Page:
Please help me to clarify the "access token" vs "ID token" terminology confusion

I want to implement JWT token generation for a Daml ledger using Amazon Cognito as an OAuth Service Provider. (You have excellent guides for doing the same using Auth0 as OAuth Service Provider, but in this project Cognito is preferred.)

The challenge is to put the custom Daml ledger claims into the token payload, as the following example shows:

2   "": {
3     "ledgerId": "aaaaaaaaa-bbbb-cccc-dddd-eeeeeeeeeeee",
4     "participantId": null,
5     "applicationId": null,
6     "admin": true,
7     "actAs": ["Alice"],
8     "readAs": ["Bob"]
9   },
10   "exp": 1300819380

The Daml documentation consequently calls the JWT tokens necessary for API calls access tokens, according to the OAuth 2.0 terminology.

On the other hand, Cognito uses the newer, OIDC terminology:

Amazon Cognito user pools implements ID, access, and refresh tokens as defined by the OpenID Connect (OIDC) open standard:

  • The ID Token contains claims about the identity of the authenticated user such as name , email , and phone_number .
  • The Access Token grants access to authorized resources.
  • The Refresh Token contains the information necessary to obtain a new ID or access token.

I have found a blog post which explains How to Use Cognito Pre-Token Generation trigger to Customize Claims In ID Tokens.

For this blog post to be useful for me, I need to understand what category the Daml JWT token belongs to according to the Cognito terminology: access token or ID token?

Could any of you help me with that?

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Daml’s JWTs are access tokens, as they describe the rights and access over the resources (in this case, the ledger).

More words

Identity tokens are granted to you in order to authenticate you (you are who you say you are); this is the equivalent of holding an ID card that anyone can use to verify you are who you say you are.

Access tokens are granted, typically by exchanging an identity token, in order to authorize your access to a resource; this is the equivalent of a brick-and-mortar bank looking at your ID, deciding they trust it, and then using that trust to decide to grant you access to specific resources in the bank (namely, your own back account).

Note that this brick-and-mortar bank can not authenticate your identity—they merely use your confirmed identity to authorize you access to something. Likewise, a government behind a government-issued ID does not authorize your access to your bank account; the government merely speaks to the authenticity of your identity.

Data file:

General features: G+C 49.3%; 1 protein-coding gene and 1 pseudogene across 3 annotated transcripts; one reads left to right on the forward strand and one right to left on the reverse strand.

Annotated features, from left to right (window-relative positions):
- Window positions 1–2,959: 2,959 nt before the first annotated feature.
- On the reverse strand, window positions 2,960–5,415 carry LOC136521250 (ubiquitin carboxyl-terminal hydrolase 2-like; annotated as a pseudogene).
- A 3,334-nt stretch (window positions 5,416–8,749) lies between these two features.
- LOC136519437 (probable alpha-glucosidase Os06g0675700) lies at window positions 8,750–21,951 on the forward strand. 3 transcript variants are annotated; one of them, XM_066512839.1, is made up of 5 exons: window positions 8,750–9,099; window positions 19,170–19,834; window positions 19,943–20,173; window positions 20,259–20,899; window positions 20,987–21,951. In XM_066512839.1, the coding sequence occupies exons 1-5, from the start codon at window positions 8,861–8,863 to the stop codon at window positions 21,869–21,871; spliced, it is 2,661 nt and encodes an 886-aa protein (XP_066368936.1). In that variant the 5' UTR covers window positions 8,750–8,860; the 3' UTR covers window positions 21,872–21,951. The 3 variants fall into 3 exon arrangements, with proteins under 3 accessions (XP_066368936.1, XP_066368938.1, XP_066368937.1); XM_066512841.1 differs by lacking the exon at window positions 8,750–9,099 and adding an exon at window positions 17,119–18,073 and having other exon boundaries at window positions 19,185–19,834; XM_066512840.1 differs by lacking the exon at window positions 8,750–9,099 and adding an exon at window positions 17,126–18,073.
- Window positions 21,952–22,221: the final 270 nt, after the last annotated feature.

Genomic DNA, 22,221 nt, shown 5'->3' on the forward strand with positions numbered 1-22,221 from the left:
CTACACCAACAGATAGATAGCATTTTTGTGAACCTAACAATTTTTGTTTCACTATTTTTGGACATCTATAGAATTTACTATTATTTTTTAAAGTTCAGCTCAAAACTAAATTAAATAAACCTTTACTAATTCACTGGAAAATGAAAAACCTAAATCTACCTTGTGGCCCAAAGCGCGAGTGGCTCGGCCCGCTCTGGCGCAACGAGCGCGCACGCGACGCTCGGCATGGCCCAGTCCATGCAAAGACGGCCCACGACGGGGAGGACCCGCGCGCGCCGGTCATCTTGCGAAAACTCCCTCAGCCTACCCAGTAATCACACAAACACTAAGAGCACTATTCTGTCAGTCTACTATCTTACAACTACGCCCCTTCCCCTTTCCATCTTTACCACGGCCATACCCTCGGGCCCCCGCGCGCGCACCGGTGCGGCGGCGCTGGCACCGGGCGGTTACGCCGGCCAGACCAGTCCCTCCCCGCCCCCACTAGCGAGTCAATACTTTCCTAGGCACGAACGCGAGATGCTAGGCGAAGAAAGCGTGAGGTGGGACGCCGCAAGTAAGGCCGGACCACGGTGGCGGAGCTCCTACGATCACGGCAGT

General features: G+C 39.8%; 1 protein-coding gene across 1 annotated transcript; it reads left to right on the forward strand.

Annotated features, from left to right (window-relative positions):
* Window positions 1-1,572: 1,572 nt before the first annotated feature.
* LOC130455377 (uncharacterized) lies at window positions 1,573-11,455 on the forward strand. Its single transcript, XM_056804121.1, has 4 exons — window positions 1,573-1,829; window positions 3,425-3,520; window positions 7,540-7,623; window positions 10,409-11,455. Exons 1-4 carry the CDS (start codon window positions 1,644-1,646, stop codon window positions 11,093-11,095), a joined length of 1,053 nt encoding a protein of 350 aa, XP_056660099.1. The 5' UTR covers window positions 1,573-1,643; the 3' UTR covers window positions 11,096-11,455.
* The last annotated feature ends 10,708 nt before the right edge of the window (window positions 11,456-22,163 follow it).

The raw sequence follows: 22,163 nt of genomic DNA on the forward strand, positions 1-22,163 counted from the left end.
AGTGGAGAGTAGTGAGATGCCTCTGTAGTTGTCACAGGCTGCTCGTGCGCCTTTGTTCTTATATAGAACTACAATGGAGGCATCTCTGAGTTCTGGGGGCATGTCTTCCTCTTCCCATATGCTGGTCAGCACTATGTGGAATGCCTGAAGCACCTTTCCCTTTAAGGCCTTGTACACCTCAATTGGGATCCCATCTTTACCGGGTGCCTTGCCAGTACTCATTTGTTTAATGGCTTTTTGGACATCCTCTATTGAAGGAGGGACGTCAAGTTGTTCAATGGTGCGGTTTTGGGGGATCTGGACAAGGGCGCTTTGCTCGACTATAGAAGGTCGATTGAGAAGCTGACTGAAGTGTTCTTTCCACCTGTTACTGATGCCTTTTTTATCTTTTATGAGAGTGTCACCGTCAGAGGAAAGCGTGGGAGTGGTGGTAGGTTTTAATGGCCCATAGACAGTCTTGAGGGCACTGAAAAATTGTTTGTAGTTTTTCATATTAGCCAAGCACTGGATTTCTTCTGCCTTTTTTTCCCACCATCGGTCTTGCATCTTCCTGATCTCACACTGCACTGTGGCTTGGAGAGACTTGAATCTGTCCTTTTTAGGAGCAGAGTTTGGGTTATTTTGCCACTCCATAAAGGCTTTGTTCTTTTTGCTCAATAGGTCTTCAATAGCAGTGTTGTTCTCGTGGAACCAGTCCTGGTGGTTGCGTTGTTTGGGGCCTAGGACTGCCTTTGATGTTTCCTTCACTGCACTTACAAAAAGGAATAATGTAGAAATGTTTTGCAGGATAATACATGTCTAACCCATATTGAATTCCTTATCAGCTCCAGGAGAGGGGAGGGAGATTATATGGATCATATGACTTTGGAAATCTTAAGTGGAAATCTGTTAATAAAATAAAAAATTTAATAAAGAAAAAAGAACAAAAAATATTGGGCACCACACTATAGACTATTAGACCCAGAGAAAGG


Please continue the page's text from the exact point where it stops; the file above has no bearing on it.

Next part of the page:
In your case, your Cognito lambda trigger takes the identity from Cognito (which your trigger trusts as having been properly authenticated) and then makes a decision about what to authorize that identity to; Cognito uses your supplied information to provide a signed access token from the raw information you provide (namely, the claims that the ledger expects).

Hope this helped!


Than the title of the blog post is inaccurate?

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Or I need to find another blog post which disusses how access tokens can be configured?

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From this StackOverflow thread it seems that I cannot add custom claims to access tokens:

Custom attributes are not available in Cognito access token. Currently it is not possible to inject additional claims in Access Token using Pre Token Generation Lambda Trigger as well. PreToken Generation Lambda Trigger allows you to customize identity token(Id Token) claims only.

The official documentation of the Pre Token Generation Lambda Trigger also mentions only id tokens:

Amazon Cognito invokes this trigger before token generation allowing you to customize identity token claims.

Does this mean that I cannot use Cognito to configure Daml JWT tokens?

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I’m not familiar with Cognito (and really just beginning to look at Daml auth), but from a brief look at their landing page it looks like they really do authentication, which means you can still use it for that.

I’d suggest a setup in which you host a “login” web application (possibly custom built yourself) which essentially just needs to:

  • Redirect login (authentication) to Cognito, and
  • Once users are logged in, issue them a token with Daml-specific permissions (authorization).

It should end up being a fairly small web-app that just ties together HTTP, Cognito and JWT generation, all of which likely have libraries available in many languages.

That application would then be your token/public cert provider as far as the Daml components are concerned.


Thanks, will try

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